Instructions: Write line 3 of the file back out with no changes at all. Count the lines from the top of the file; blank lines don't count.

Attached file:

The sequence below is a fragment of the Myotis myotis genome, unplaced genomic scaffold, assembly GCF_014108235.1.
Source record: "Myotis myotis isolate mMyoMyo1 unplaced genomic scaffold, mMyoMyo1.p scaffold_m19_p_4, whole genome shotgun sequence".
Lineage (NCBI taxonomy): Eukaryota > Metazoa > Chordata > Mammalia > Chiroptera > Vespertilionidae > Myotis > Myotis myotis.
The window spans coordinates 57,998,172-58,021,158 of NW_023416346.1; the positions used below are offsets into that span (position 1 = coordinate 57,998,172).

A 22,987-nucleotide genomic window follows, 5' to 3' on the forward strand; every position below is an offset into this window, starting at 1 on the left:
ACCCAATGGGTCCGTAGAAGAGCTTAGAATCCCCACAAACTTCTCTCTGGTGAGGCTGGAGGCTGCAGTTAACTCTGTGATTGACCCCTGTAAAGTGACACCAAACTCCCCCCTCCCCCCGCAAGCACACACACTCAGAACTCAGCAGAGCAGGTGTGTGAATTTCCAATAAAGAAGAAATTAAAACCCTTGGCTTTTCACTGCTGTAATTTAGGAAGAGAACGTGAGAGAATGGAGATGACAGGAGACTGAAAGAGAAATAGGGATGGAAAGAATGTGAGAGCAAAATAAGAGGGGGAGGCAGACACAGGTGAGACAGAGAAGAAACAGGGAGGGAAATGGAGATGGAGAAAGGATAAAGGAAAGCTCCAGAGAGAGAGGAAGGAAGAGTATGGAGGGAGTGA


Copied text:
Lineage (NCBI taxonomy): Eukaryota > Metazoa > Chordata > Mammalia > Chiroptera > Vespertilionidae > Myotis > Myotis myotis.